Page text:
Montana Supreme Court upholds injunction against pro-life laws

In April 2021, Governor Greg Gianforte of Montana sign three major pro-life bills: one that ensures a pregnant woman has the ability to see an ultrasound and hear her baby’s heartbeat before an abortion, one that bans abortions after 20 weeks, and one that requires an in-person visit from the woman signing informed consent before receiving the abortion pill (essentially prohibiting telemedicine prescriptions for the abortion pill).

Family planning almost immediately for follow-up to block the bills, and they have been the subject of litigation ever since.

On Tuesday, August 9, the Montana Supreme Court confirmed a lower court’s order temporarily blocking the three laws. “The judges noted that the Montana Constitution recognizes an individual’s right to privacy, adding that the new legislation appears to violate the state Constitution,” according at NBC Montana.

LILY: The right to privacy does not include the right to kill other human beings

“[L]Laws interfering with reproductive and bodily autonomy are scrutinized with a rigorous standard of scrutiny due to the Montana Constitution’s express recognition of a right to individual privacy. Given that this is the current state of the law in Montana, the District Court correctly concluded, based on the evidence before it, that the three impugned statutes appeared, on their face, violate the Montana Constitution and that abortion service providers and their patients would suffer great or irreparable harm if the laws were not enforced,” the Montana Supreme Court wrote.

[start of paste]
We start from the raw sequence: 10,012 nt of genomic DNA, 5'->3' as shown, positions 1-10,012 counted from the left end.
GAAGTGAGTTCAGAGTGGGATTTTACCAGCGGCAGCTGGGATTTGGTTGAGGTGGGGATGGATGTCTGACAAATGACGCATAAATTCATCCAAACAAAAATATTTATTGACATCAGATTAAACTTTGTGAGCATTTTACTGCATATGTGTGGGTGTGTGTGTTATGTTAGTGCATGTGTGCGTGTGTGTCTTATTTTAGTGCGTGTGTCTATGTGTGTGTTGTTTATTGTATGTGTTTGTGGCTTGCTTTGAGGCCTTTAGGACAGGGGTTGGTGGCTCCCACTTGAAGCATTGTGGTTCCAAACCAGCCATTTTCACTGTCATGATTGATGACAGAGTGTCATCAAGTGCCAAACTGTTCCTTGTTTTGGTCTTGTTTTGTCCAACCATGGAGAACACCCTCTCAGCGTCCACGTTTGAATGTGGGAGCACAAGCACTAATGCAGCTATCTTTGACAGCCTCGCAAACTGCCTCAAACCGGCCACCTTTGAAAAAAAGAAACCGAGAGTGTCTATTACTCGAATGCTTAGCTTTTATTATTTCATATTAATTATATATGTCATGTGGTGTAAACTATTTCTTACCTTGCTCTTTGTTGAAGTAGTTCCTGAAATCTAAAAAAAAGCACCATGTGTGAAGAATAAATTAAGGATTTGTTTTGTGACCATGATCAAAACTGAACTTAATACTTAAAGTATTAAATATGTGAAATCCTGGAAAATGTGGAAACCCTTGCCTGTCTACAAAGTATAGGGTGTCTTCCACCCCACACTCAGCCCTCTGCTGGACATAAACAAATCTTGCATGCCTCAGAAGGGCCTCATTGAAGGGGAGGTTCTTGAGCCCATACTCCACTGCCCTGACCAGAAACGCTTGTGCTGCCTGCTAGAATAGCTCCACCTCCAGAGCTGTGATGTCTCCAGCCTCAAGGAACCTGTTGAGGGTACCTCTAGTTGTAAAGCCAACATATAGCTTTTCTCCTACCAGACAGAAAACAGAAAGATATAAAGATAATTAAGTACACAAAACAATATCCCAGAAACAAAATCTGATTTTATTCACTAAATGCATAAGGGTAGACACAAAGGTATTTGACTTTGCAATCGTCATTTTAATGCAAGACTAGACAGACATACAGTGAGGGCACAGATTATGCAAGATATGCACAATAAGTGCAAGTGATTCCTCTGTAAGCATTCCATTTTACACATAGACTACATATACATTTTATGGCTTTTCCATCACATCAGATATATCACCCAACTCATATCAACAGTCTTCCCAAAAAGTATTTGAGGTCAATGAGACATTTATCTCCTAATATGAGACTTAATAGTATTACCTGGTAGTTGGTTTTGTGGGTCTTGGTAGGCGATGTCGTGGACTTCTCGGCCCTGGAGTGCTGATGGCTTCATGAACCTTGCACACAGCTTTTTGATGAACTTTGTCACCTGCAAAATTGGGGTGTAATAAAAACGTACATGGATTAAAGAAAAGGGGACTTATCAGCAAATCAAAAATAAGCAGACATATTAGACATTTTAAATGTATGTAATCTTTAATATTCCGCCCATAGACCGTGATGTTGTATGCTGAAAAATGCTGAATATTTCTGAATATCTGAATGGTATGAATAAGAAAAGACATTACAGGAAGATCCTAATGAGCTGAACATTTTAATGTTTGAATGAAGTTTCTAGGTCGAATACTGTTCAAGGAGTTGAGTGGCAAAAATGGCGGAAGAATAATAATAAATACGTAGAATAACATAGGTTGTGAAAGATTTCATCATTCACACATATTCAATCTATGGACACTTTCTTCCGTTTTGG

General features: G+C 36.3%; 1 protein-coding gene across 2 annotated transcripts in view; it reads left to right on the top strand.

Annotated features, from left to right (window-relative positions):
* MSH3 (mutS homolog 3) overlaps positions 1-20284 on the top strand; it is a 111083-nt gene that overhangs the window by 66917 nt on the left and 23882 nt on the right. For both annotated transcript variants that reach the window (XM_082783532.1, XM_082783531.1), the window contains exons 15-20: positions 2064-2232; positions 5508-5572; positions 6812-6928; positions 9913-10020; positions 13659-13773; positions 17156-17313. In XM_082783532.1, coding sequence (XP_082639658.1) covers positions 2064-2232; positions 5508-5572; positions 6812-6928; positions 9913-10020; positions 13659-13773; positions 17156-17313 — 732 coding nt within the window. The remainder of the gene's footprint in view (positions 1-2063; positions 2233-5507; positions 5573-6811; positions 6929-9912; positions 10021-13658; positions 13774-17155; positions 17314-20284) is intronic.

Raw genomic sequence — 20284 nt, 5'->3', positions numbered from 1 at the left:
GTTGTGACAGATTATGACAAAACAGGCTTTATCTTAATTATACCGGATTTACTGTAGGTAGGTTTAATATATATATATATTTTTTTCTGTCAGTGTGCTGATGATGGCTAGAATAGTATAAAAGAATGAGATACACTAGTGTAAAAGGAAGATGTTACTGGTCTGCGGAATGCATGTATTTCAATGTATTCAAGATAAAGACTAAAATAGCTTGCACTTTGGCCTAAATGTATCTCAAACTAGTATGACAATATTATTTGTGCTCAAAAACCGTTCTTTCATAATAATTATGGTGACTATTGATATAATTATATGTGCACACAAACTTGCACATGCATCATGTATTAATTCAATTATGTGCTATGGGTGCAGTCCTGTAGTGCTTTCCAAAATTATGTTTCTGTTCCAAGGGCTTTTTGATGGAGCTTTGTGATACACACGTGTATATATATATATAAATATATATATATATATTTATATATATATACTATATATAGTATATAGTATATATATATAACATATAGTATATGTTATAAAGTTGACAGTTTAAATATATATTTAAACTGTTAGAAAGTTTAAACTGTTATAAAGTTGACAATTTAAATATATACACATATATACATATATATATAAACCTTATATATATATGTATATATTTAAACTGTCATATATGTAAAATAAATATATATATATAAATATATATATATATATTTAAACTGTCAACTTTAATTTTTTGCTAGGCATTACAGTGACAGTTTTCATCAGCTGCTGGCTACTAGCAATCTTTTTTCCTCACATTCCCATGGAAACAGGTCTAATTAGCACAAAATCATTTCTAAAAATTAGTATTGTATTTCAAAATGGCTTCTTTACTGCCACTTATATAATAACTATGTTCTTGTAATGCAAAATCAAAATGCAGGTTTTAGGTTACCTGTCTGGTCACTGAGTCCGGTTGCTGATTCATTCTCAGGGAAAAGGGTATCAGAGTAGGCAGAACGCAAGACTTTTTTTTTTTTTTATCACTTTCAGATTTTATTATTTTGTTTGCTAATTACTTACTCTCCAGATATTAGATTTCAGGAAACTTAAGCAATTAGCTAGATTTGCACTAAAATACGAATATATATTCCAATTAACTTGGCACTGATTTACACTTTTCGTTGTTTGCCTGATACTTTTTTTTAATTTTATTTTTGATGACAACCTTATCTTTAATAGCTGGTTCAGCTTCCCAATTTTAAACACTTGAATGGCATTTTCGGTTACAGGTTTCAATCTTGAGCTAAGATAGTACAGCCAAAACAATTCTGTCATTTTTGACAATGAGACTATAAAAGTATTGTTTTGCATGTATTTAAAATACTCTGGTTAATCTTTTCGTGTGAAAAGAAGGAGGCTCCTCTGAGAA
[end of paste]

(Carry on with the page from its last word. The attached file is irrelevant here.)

But the right to privacy does not include the right to kill, as the United States Supreme Court recently held in Dobbs v. Jackson Women’s Health Organization.

In light of the reversal of Roe vs. WadeAttorney General Austin Knudsen has asked the Montana Supreme Court to overturn the decision that recognized the right to abortion in the state constitution.

However, Judge Beth Baker said in the 5-0 decision: “The court recognizes the potential implications of the Dobbs decision and the desire to provide the full opportunity to be heard. But, for reasons explained in the notice … the appeal of this preliminary injunction is not the time to present and consider these arguments.

Martha Stahl, president and CEO of Planned Parenthood of Montana, said after the court’s decision, “We are pleased that the Montana Supreme Court decided today to uphold the preliminary injunction put in place by the district court in the fall. This is a victory for our right to make personal medical decisions, free from government interference.

The case will now return to the district court for a full trial.

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